Raising Kids with Special Needs: Fighting the Battle
It usually starts with the doctors upon diagnosis.
We have to fight for their life and the decision to continue the pregnancy!
Crazy, but it happened to us.
Then we have to fight the first stares we get when we go out in public.
I usually take that battle by informing the clueless stares and pointing fingers.
Educate the unknown.
When we applied for disability for Oliver, I never thought I would have to fight that.
Our first denial claimed that he was not disabled.
We appealed that with records showing that being born with spina bifida, hydrocephalus and clubbed feet which has caused paralysis does indeed fit the disability criteria.
Then we were hit with a second denial. “Although your son is disabled, it does not interfere with his daily life.” I quote that one, because it is my favorite.
Even though Oliver was only 9 months at the time of that denial, how could someone who does not know our daily life claim his disability does not interfere with it.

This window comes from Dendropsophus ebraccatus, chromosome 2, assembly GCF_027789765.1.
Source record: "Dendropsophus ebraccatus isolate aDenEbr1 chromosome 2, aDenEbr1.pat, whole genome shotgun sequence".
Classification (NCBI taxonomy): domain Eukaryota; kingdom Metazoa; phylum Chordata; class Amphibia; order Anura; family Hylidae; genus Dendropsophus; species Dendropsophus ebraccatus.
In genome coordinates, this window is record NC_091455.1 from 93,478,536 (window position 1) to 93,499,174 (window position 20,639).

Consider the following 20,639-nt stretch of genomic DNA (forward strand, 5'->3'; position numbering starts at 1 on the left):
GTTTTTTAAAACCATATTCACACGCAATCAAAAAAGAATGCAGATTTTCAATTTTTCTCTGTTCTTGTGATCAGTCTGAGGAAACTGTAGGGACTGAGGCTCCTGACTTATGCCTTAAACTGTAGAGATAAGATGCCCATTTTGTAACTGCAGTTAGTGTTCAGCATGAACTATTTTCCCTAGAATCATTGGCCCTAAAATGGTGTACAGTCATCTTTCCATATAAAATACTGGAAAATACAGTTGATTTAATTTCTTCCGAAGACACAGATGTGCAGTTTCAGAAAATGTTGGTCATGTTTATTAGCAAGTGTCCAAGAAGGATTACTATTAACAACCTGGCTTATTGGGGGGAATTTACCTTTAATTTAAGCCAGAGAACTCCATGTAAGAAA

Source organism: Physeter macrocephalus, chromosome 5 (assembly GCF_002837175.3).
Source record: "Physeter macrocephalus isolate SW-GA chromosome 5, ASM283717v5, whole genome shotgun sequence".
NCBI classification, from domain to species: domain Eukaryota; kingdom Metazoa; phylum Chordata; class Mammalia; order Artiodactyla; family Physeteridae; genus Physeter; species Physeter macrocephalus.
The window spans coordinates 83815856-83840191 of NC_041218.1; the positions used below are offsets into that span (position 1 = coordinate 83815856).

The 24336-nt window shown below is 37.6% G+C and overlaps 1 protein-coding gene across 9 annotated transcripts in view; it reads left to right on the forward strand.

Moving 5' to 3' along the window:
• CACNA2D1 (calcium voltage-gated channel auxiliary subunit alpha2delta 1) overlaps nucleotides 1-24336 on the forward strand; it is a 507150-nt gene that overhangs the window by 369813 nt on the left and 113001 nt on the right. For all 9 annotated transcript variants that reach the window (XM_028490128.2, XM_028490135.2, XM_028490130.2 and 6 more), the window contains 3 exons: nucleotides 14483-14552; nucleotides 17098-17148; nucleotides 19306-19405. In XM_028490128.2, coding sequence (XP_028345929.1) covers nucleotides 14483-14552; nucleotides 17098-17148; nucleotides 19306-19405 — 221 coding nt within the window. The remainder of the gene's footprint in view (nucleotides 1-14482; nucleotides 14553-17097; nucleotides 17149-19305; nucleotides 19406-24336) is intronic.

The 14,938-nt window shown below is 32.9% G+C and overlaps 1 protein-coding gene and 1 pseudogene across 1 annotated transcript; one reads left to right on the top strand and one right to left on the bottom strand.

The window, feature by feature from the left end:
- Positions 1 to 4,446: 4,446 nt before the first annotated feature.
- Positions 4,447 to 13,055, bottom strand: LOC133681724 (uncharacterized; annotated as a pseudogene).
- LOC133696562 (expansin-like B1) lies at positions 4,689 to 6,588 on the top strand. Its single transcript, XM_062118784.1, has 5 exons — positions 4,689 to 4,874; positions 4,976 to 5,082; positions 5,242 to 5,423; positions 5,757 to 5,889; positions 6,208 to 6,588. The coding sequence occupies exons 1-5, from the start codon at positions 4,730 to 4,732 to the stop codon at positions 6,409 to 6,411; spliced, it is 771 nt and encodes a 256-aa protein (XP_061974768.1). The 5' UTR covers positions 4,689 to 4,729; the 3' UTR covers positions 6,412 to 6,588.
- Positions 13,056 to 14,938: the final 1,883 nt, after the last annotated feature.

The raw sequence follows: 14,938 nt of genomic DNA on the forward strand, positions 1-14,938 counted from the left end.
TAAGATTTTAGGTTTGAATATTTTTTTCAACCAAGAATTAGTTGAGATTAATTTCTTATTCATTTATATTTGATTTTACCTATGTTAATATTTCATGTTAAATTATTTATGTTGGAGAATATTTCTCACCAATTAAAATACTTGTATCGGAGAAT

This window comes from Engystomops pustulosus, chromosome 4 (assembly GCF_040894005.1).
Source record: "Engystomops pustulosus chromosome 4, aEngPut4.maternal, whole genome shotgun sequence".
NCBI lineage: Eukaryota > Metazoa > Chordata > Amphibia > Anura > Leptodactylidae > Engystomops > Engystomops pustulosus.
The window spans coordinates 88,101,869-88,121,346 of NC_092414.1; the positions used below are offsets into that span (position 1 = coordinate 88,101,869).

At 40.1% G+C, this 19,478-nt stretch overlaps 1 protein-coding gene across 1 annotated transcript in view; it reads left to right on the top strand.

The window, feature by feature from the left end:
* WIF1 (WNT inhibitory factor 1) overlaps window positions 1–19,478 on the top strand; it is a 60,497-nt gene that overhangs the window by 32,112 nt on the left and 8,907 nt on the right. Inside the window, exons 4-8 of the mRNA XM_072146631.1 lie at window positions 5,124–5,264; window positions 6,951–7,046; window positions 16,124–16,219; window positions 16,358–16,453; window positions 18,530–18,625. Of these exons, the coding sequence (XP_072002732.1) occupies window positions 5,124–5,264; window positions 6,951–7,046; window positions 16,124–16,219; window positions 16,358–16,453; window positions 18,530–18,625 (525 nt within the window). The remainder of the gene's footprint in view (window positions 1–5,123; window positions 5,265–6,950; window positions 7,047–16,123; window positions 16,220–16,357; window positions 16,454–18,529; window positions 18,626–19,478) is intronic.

They are not there every three hours when I have to cath my son because his paralysis affects his bowel and bladder.
They did not understand that when I appealed the second denial, Oliver was now 14 months and still unable to crawl or walk.
Oliver was three months when we first applied for disability and was 20 months when I finally got a hearing for him.
The next battle within this war, came with finding a representative.
I argued with myself that I really did not need one, and after failing to find someone who would represent an infant, I decided it was the only way to go.
I told the judge I believed and felt fully confident in my ability to explain all his medical history as I was the one who took him to every single therapy and appointment.
The hearing proceeded the best way it could, and only addressed his medical issues and necessities.
One month later and I have finally received my letter that we are approved!
The approval was like a cake with extra yummy frosting, but the cherry on that cake came within the letter.
In just a couple of sentences the judge mentioned how great of a job I was doing for my son, and how the state failed to realize that my son indeed did have a disability that interfered with his life on a daily basis.
Hearing from someone else that could have turned us down that I have done a great job for my baby and fighting for him was almost just enough for me.
If only that was enough to help pay for his medical equipment and therapies, lol.
All in all, I am glad that I put in the fight for him and remained strong when I was almost knocked down twice.
Fighting for him, when he has yet to have a voice for himself is so important to me.
Whether we are advocating or fighting the system for our children - never give up hope!